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Have a listen and see. Certain pieces of equipment seem to work better in balanced and others single ended. My CD player for example sounds much better using its balanced XLR outputs than it did using the single ended RCA's. No idea why but certainly worth getting the interconnect re-terminated in my case.

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It's good to have a little theory at your fingertips here - in a domestic situation (say where the interconnects are likely to be less than about 10m) there's no real advantage in balanced cables as their primary advantage is noise rejection over long distances. As I mentioned in an older thread:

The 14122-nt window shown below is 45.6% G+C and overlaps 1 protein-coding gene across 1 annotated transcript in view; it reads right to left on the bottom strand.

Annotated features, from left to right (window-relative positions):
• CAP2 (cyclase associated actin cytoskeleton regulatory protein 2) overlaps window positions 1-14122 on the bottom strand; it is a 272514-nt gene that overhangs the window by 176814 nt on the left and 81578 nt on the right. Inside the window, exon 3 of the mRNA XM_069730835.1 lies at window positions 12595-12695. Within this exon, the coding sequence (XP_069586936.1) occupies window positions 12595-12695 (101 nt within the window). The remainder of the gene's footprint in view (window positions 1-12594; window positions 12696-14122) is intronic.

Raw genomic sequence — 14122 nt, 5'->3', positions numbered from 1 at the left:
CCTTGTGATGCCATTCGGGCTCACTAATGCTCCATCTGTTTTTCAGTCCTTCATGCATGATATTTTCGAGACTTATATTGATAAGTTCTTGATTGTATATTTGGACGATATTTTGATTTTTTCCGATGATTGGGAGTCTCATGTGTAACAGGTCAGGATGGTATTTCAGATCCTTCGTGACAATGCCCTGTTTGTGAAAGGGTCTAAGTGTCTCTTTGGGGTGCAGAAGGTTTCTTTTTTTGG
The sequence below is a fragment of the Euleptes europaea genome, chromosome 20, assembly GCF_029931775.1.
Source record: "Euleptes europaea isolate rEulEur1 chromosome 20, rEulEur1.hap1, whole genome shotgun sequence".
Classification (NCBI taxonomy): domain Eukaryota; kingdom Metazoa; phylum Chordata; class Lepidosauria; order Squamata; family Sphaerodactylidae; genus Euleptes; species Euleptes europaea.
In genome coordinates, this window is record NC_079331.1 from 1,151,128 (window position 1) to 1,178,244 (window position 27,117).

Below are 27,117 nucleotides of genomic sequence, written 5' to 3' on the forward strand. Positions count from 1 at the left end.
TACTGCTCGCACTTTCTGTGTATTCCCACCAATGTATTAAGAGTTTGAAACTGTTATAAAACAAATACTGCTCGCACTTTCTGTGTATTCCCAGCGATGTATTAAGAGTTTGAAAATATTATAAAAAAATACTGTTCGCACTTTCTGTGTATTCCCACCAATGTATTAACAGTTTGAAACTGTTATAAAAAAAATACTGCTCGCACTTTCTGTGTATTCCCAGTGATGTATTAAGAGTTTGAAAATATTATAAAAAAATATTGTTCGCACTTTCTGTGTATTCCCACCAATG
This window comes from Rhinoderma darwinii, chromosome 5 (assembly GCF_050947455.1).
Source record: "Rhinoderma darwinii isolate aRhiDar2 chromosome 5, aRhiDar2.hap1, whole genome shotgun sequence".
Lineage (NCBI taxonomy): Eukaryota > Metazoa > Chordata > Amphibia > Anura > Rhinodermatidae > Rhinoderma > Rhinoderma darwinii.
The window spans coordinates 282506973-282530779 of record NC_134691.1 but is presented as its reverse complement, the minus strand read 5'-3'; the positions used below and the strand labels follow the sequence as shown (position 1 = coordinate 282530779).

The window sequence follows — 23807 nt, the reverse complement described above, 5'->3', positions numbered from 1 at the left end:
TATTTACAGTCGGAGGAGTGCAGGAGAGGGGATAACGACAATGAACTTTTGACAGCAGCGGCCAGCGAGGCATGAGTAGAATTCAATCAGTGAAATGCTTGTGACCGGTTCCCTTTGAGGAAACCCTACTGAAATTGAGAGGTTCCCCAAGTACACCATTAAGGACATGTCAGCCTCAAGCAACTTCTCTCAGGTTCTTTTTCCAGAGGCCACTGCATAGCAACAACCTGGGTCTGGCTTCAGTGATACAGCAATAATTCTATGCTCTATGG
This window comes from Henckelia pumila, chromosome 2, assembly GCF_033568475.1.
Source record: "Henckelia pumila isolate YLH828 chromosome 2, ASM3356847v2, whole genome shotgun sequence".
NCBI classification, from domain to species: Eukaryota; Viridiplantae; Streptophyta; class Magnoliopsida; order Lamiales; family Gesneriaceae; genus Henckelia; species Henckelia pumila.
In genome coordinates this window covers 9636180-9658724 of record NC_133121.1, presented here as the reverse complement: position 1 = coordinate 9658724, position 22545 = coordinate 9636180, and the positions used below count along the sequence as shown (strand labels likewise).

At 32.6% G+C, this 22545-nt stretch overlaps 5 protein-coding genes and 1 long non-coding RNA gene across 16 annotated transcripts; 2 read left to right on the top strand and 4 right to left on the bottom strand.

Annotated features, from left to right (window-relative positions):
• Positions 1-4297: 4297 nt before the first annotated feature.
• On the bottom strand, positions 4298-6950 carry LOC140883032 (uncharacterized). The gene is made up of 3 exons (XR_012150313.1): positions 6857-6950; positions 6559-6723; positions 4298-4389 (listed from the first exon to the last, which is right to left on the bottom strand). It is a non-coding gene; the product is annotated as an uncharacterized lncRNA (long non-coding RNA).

"

When a signal is transferred from one component to another, you need two wires to transfer current from the output stage of the source to the input stage of the pre amp/amp. Single ended sends the signal down one wire or the core of coaxial type cable and returns by another or via the coax braid (connected to the earth of both pieces of equipment) - this is a simplified picture as the music signal is AC.

The "send" wire can pick up interference so is shielded - either by braiding the "return" and "send" wire (a la Kimber and the like) / by the coax braid which surrounds it / or other cable tweakery.

The problem with single ended is that as the earths of both components are linked any currents which flow between the two due to eg small leakages in the power supplies and each component is individually connected to mains the earth will be "merged" with the audio signal giving noise/hum or whatever.